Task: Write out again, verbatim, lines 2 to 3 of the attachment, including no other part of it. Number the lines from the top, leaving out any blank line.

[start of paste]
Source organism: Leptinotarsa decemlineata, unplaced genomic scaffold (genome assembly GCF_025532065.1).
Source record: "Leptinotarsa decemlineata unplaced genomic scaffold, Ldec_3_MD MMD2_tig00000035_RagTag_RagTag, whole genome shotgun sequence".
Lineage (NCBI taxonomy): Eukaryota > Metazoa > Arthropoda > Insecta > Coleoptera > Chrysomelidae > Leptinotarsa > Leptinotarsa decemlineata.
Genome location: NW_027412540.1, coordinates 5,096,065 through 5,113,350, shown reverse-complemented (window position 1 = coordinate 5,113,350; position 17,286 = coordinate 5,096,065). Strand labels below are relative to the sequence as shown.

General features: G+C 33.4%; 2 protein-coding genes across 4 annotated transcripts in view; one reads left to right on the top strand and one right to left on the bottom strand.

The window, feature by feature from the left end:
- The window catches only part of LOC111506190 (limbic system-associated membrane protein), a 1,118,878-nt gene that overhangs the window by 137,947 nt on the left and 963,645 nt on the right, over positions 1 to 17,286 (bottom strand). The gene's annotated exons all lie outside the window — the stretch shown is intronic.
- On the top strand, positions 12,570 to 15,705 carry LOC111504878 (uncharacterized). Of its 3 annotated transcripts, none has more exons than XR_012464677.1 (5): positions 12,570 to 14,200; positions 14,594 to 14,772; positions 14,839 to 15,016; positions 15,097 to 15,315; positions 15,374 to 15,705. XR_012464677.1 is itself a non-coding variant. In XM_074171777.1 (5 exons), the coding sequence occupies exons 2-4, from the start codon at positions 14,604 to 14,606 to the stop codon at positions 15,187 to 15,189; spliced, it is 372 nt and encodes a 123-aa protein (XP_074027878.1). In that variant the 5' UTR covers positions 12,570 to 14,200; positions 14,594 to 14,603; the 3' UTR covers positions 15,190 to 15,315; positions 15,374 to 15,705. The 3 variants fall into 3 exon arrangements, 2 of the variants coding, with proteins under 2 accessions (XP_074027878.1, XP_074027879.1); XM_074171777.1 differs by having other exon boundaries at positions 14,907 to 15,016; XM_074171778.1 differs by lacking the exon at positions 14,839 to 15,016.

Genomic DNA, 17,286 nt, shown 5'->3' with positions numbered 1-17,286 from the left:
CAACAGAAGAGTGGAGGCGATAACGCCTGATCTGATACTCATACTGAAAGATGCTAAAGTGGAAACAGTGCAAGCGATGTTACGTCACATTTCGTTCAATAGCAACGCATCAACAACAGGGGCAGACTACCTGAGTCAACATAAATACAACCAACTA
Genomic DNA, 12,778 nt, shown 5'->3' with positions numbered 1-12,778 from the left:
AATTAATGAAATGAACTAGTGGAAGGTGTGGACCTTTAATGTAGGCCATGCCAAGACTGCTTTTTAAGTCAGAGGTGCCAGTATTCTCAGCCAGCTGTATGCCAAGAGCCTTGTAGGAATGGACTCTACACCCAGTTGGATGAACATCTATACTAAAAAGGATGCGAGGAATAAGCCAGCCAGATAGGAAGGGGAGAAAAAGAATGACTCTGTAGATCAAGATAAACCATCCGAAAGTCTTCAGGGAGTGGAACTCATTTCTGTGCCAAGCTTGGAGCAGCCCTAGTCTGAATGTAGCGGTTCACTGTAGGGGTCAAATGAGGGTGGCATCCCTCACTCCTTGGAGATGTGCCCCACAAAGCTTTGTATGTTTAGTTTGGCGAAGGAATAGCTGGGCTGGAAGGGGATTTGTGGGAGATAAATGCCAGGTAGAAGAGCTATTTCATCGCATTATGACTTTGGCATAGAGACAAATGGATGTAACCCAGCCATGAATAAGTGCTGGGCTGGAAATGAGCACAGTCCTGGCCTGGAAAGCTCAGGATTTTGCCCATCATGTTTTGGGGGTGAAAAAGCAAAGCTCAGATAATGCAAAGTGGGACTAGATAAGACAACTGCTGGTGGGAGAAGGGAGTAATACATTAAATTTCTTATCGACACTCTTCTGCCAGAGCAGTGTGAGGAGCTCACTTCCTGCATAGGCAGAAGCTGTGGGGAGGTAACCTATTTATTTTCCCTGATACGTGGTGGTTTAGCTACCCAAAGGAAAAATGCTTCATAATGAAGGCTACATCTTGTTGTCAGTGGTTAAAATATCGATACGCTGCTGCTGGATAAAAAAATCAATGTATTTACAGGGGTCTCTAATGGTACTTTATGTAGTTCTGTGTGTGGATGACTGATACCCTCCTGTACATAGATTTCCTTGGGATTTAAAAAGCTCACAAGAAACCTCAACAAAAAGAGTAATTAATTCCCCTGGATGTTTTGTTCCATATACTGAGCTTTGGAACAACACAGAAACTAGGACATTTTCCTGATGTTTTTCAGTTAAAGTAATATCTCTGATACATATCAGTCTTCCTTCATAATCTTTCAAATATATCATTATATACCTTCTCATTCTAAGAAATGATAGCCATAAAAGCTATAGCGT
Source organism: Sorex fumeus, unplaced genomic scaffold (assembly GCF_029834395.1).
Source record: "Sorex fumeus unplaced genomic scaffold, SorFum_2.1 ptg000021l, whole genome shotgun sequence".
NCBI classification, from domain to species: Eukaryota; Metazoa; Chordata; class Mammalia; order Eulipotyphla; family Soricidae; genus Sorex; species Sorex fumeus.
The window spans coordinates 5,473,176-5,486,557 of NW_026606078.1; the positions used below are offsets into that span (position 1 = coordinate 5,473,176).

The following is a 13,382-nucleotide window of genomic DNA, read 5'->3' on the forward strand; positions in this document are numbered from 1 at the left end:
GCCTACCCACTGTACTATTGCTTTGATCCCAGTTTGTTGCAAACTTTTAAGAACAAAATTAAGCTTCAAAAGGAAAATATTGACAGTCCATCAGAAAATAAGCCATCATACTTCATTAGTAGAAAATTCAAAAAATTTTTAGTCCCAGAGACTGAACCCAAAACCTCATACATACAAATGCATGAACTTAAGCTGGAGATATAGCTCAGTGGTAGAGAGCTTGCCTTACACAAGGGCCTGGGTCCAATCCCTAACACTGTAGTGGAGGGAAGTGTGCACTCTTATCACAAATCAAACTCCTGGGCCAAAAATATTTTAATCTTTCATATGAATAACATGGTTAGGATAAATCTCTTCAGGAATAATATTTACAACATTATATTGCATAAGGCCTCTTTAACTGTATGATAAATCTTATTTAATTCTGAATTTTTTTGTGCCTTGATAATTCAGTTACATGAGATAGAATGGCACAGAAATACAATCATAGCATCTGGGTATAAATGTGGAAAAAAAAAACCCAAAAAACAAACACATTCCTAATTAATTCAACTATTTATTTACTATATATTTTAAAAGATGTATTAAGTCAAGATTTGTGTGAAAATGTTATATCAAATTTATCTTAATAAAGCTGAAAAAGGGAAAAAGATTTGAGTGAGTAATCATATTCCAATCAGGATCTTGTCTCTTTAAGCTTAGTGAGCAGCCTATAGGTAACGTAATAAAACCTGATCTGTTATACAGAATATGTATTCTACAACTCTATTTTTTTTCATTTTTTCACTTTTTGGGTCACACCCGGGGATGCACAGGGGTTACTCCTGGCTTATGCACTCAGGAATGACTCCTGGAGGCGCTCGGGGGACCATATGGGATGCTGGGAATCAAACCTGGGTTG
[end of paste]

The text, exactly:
Source record: "Leptinotarsa decemlineata unplaced genomic scaffold, Ldec_3_MD MMD2_tig00000035_RagTag_RagTag, whole genome shotgun sequence".
Lineage (NCBI taxonomy): Eukaryota > Metazoa > Arthropoda > Insecta > Coleoptera > Chrysomelidae > Leptinotarsa > Leptinotarsa decemlineata.